Whether you travel in the car around your state, or have a chance to do international travel to popular or exotic places, chances are you may come home with a few souvenirs. I know people who collect shot glasses, spoons, or t-shirts from the Hard Rock Cafe. My own preference follows the dictum of William Morris, who said “Have nothing in your house that you do not know to be useful, or believe to be beautiful.” I add to that “or interesting and unusual.” Also, I’d rather my item be made in the country I bought it in. An item bought in France and made in China just seems…tacky. (My mother-in-law once bought me a large wooden cowbell. Made in India. While she was in San Francisco.)
I know people who have furnished their house with antiques and fixtures that they acquired abroad. That’s out of my budget. . Here’s how I have collected and displayed some of my trip memories. They need to fit in my carry-on!
Most of my souvenirs are my photos. As I have upgraded my cameras over the years, and get better quality photos, I’ve used many of them to display memories. After sorting and discarding the ones that are blurry or boring, I store them all on SmugMug.com (I tried out several sites before picking this one, and I’ve used it for several years.) Almost every piece of artwork in my house is either a photo I’ve taken, or that friends have supplied, family portraits, and inexpensive artwork I’ve picked up from street artists or museum gift shops. Below are a few of the photo collections I have:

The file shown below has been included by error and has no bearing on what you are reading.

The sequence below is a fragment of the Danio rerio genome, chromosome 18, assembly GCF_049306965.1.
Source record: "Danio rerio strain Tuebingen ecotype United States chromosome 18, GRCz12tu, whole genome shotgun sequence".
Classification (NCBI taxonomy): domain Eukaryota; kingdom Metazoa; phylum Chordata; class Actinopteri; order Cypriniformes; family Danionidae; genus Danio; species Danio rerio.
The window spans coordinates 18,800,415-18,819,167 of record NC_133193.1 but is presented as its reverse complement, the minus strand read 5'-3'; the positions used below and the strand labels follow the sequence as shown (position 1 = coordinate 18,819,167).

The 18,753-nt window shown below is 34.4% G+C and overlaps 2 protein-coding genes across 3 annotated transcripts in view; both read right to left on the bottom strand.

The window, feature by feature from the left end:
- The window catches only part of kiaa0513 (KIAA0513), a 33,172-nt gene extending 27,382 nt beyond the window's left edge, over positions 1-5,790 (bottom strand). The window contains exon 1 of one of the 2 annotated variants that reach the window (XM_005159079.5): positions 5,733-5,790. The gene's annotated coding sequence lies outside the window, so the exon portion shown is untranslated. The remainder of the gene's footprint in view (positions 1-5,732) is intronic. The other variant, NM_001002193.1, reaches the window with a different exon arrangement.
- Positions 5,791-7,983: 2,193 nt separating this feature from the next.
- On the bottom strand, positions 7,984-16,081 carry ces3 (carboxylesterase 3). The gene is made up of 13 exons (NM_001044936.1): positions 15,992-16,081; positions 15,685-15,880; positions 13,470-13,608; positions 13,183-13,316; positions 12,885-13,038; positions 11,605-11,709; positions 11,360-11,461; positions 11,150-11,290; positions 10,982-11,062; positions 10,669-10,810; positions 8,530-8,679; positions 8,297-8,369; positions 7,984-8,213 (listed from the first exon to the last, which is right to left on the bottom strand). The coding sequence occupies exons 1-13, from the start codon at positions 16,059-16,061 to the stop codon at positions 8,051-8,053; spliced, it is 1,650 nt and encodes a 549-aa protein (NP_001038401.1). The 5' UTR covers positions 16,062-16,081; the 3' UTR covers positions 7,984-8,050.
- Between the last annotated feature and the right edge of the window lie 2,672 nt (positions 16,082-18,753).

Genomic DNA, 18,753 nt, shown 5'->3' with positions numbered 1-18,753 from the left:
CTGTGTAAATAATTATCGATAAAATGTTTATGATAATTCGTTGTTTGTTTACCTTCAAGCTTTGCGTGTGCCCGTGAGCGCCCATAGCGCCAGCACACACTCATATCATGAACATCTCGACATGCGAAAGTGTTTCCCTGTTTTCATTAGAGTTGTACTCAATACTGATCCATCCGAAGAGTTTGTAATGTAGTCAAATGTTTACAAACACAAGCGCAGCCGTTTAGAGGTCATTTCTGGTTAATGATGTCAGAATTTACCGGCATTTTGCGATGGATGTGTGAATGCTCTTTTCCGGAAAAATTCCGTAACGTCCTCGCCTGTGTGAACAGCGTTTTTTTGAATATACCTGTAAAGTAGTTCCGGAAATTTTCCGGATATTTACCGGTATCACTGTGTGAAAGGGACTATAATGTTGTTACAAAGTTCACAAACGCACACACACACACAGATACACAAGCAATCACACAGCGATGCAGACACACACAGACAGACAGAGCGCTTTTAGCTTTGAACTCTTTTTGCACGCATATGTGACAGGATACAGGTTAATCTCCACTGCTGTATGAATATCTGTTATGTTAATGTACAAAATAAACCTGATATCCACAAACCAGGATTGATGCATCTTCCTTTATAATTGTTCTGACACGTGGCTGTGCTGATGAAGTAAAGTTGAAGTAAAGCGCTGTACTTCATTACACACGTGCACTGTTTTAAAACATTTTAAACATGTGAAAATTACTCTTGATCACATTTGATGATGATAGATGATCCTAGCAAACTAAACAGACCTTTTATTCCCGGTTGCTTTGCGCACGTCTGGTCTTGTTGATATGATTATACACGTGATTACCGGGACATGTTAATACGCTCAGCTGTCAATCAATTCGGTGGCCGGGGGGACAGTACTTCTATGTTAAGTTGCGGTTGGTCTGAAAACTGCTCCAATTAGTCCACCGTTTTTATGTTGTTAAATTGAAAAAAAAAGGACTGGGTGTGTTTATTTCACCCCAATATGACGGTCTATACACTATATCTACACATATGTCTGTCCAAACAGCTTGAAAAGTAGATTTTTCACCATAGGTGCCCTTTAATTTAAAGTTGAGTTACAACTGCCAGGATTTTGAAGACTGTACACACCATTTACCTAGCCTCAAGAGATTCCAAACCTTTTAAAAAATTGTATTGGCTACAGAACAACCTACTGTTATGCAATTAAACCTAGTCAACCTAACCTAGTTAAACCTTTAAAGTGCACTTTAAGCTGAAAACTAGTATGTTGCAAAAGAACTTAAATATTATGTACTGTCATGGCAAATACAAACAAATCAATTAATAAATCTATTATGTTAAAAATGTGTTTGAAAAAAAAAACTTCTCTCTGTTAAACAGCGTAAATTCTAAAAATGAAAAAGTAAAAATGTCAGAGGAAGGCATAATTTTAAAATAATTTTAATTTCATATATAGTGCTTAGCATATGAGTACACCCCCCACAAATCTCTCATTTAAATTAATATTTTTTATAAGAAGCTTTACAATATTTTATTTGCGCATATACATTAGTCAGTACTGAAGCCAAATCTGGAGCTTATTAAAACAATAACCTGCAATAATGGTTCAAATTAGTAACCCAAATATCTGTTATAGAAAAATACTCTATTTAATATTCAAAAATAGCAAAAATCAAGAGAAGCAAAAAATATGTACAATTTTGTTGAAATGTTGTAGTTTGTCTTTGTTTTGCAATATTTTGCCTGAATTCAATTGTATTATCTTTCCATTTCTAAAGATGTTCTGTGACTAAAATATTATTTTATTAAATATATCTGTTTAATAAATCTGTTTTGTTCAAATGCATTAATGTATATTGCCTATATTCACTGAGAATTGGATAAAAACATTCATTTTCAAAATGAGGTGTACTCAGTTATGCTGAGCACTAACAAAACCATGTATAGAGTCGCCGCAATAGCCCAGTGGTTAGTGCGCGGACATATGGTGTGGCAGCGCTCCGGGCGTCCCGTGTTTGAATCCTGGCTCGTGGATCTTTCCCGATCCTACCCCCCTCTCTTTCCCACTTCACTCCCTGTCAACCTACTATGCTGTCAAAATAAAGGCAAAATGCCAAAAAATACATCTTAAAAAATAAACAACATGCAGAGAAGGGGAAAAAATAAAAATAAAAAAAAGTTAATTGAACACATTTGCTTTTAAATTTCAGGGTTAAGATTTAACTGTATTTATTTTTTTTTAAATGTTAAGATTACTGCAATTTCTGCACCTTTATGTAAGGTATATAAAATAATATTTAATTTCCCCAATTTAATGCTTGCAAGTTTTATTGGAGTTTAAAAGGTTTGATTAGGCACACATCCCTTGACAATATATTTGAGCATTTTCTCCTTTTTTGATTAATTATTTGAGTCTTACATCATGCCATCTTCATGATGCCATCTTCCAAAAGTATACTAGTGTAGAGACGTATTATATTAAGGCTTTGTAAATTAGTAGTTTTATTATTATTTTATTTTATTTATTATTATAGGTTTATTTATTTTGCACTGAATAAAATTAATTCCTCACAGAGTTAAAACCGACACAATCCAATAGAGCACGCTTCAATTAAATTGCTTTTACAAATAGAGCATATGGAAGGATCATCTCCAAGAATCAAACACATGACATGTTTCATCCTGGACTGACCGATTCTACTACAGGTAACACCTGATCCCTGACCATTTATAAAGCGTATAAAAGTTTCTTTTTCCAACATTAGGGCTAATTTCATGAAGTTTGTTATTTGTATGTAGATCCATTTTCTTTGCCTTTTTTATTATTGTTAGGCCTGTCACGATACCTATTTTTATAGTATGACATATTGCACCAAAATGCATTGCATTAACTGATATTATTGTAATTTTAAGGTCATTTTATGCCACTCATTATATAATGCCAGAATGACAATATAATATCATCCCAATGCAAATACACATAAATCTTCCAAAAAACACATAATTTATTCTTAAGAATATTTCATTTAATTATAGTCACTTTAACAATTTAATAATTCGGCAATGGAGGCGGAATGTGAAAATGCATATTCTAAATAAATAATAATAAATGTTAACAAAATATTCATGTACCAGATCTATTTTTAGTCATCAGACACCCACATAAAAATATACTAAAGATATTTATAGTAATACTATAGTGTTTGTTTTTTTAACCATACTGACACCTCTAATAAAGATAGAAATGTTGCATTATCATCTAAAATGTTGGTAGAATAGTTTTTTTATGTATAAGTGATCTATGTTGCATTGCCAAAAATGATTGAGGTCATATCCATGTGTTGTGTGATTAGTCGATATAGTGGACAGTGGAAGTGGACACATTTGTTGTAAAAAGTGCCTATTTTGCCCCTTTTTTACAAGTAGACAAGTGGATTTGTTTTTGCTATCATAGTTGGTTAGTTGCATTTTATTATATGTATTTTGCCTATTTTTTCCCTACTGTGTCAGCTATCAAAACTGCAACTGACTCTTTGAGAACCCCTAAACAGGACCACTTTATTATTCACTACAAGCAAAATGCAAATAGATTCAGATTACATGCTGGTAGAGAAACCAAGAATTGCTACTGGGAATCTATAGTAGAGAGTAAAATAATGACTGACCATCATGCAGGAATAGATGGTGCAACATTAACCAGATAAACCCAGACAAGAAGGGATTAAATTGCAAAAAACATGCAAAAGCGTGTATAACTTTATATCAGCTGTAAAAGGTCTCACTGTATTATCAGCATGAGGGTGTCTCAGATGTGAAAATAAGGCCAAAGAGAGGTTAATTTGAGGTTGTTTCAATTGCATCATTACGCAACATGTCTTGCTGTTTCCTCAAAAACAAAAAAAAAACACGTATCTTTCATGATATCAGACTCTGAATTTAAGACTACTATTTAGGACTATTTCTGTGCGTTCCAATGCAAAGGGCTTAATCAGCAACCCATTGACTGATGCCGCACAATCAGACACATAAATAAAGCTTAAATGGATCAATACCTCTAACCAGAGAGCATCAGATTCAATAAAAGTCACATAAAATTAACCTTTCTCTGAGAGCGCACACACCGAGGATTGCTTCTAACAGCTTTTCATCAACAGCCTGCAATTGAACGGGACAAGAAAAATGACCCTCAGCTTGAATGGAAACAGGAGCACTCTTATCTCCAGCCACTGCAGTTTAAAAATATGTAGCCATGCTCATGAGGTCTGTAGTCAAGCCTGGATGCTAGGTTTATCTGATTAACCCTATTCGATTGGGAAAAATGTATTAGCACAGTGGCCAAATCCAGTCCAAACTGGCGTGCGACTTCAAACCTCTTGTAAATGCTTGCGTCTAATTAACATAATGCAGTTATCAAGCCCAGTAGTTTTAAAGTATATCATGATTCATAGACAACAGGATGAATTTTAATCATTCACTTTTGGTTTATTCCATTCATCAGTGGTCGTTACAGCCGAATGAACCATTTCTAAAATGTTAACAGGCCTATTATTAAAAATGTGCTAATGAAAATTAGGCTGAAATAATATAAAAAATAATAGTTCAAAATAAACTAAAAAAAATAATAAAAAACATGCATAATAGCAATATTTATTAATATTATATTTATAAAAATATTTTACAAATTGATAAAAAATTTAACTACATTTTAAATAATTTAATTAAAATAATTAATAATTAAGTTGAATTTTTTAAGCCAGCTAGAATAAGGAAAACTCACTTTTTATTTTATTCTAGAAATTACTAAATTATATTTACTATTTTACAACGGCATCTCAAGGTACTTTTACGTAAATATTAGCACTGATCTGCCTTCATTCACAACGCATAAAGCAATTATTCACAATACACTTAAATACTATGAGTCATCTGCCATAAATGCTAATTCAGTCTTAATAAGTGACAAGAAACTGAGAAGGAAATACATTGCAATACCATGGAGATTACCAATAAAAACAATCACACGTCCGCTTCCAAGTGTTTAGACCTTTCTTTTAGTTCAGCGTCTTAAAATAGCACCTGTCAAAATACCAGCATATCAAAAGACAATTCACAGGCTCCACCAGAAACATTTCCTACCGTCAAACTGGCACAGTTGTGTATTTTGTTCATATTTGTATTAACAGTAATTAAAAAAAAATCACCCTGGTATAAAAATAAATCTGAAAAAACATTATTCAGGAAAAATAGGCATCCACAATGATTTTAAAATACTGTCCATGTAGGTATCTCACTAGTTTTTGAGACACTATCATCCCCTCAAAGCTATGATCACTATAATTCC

If you look at the second photo above in the lower right-hand corner, you might be able to tell that it’s a picture of a corner sidewalk cafe, taken in Paris by my son Richard. My other son Travis and I were sitting at the table have a mid-day snack. A couple of years ago, I received this watercolor, painted by Richard and framed by Travis. Sorry for the bit of glare from the glass, but I didn’t want to remove to photograph.
The photo below is from a fish vendor in Paris. Kitty took this picture, and when I saw it, it reminded me very much of buying scallops at a market in Montmartre, before I knew Kitty! I asked to buy a copy, but she graciously let me use it free of charge. It’s hanging in my kitchen.
My next post will be about some of the other items I have collected from my trips. How do you display your souvenirs?